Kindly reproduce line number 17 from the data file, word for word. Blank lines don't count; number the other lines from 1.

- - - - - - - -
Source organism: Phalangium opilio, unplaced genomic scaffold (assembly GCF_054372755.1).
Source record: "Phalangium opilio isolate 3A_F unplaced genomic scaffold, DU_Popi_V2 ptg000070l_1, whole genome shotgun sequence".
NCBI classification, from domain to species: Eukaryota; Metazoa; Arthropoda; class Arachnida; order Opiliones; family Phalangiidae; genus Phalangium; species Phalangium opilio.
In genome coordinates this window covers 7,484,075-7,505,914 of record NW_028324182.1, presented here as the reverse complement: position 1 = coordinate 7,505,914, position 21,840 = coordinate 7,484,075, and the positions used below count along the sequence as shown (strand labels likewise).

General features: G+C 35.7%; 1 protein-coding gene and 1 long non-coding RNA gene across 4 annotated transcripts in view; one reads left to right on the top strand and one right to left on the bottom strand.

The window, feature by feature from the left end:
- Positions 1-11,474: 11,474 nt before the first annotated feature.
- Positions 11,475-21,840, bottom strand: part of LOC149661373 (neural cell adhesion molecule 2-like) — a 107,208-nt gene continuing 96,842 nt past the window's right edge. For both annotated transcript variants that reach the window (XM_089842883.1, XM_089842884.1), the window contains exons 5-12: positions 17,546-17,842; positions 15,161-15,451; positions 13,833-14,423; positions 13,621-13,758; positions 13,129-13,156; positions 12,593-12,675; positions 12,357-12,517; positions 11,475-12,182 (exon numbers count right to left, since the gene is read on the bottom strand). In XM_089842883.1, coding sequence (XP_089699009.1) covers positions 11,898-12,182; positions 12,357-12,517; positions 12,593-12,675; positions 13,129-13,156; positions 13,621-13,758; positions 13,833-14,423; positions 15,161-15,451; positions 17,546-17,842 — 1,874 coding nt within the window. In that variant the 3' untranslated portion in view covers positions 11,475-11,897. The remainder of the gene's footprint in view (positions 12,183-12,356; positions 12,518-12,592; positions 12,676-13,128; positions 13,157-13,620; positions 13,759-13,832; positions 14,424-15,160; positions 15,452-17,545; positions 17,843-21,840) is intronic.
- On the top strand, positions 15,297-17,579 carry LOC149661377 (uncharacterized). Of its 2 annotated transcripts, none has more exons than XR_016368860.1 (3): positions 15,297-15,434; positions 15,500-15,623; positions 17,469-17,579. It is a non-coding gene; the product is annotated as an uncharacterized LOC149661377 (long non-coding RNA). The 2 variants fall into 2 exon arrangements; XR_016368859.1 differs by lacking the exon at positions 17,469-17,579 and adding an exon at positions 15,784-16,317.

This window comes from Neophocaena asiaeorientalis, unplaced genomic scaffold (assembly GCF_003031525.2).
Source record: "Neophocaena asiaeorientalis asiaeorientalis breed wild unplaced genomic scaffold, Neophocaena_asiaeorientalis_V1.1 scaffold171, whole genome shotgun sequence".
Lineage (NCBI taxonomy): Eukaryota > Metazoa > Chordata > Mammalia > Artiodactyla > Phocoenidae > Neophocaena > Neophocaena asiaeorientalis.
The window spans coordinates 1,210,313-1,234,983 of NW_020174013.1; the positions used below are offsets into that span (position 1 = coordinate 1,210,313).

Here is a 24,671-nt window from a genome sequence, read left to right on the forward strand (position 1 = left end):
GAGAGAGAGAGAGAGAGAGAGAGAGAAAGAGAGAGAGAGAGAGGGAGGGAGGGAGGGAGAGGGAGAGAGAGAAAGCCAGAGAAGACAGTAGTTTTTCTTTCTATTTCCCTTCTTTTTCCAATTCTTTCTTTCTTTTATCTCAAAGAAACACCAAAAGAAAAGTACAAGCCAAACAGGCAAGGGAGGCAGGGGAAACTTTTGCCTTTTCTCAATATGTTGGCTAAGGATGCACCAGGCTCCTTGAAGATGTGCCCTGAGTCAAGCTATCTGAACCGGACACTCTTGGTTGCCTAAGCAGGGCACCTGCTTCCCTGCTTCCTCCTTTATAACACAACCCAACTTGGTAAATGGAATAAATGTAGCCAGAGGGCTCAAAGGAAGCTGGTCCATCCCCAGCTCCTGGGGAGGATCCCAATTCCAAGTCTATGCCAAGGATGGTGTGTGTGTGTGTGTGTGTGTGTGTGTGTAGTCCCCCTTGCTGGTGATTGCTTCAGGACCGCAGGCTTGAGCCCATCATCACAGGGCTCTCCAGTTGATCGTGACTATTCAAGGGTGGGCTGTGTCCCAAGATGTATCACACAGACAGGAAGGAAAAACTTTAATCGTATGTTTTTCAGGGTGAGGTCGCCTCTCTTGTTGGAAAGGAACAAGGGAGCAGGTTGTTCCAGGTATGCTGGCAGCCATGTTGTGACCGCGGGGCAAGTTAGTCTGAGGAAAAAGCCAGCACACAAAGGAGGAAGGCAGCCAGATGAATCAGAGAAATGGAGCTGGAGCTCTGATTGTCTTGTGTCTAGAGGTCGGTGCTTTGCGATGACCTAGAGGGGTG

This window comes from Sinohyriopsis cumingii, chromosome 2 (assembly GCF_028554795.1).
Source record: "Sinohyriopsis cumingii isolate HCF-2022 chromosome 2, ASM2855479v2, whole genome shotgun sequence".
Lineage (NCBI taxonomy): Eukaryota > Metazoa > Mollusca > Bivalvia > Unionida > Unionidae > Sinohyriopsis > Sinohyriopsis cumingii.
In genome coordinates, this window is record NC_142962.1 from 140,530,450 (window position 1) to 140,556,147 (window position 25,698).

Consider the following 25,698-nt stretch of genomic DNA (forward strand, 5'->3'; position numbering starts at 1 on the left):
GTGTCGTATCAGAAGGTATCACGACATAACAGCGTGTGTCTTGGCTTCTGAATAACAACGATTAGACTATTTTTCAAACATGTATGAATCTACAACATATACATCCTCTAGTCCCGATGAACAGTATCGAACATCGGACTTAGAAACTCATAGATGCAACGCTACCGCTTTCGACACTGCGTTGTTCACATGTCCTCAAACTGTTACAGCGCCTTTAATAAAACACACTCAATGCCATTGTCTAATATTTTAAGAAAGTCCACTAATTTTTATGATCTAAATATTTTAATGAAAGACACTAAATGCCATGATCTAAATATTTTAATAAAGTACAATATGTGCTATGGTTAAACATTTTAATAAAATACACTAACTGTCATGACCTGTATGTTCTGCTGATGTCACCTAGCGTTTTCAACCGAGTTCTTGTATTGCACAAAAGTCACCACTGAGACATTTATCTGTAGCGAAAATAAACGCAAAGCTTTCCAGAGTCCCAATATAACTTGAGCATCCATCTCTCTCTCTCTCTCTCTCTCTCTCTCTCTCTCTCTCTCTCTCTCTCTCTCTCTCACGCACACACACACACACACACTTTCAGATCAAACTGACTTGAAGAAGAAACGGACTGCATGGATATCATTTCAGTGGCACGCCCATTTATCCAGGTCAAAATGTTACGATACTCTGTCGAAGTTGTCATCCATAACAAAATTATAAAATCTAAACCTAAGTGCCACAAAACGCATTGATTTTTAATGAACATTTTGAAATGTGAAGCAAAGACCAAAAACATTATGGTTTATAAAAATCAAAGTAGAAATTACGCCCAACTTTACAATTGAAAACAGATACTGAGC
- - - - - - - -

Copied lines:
Source record: "Sinohyriopsis cumingii isolate HCF-2022 chromosome 2, ASM2855479v2, whole genome shotgun sequence".